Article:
In a new study, Dr. Florian Pfab, of the Technical University of Munich and colleagues looked at the short-term effects of acupuncture on skin inflammation and itching in 30 people with atopic eczema.
They found that the therapy, when done minutes after patients' skin was exposed to an allergen (either pollen or dust mites), appeared to soothe subjective feelings of itchiness and that, when patients were exposed to the allergen for a second time shortly after the acupuncture session, they tended to have a less-severe skin reaction.
Dr Pfab and his colleagues looked at all 30 patients under three different test conditions. In one, patients had their skin exposed to either pollen or dust-mite allergens, then received true, or ‘point-specific’ acupuncture - in which needles were placed in traditional acupuncture points related to itchy skin.
In the second, the allergen exposure was followed by ‘placebo-point’ acupuncture, where the needles were inserted into skin areas not used in traditional Chinese medicine. In the third condition, patients received no treatment.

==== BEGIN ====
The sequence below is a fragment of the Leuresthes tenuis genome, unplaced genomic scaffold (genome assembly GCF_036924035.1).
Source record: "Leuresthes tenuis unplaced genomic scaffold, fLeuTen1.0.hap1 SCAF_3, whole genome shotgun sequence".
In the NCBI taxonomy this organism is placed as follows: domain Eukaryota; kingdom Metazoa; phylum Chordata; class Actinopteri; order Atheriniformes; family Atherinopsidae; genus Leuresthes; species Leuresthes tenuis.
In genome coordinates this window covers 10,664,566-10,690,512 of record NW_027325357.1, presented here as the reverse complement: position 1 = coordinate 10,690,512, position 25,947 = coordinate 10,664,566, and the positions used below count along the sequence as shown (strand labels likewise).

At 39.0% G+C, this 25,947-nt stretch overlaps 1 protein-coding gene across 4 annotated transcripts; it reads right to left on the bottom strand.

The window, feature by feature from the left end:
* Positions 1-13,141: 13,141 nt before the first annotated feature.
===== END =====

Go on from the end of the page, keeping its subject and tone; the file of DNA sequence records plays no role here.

Overall, Pfab's team found, patients' itchiness ratings were lower after they received true acupuncture, compared with both no treatment and placebo acupuncture. When the researchers exposed patients' skin to the allergens a second time, skin flare-ups tended to be less severe following the point-specific acupuncture. However, both the true and placebo therapies had similar benefits as regards itchiness, compared with no treatment.
Modern research has suggested that acupuncture may help ease pain by altering signals among nerve cells or affecting the release of various chemicals of the central nervous system.
Since pain and itchiness have similarities in their underlying mechanisms, so acupuncture's effects on pain mechanisms may also account for the benefits seen in this study.
Allergy, online December 11, 2009.
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